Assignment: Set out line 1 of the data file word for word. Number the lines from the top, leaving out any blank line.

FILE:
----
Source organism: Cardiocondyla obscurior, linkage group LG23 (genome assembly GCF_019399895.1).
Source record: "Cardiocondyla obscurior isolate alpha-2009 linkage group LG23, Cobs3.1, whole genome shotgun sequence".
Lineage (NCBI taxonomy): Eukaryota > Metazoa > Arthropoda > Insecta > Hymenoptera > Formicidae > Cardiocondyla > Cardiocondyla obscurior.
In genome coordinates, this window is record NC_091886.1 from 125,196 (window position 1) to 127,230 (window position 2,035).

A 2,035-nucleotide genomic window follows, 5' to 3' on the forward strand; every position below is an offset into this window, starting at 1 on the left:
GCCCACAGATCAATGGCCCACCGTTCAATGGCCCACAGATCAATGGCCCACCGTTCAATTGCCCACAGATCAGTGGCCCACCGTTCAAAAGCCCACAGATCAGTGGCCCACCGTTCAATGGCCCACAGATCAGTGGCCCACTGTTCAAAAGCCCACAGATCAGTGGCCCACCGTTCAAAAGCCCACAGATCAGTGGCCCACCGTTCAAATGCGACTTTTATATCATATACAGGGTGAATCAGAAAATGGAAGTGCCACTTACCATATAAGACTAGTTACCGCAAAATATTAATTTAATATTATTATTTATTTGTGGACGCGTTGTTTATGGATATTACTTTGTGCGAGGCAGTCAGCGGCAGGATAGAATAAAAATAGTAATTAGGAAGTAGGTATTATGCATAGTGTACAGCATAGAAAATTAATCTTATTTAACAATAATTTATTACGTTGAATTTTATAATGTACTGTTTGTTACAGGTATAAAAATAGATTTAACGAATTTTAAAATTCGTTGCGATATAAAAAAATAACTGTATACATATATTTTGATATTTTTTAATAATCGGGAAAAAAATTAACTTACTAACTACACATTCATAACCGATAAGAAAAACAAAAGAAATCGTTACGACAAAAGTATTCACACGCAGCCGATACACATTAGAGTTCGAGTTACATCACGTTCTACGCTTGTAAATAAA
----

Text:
Source organism: Cardiocondyla obscurior, linkage group LG23 (genome assembly GCF_019399895.1).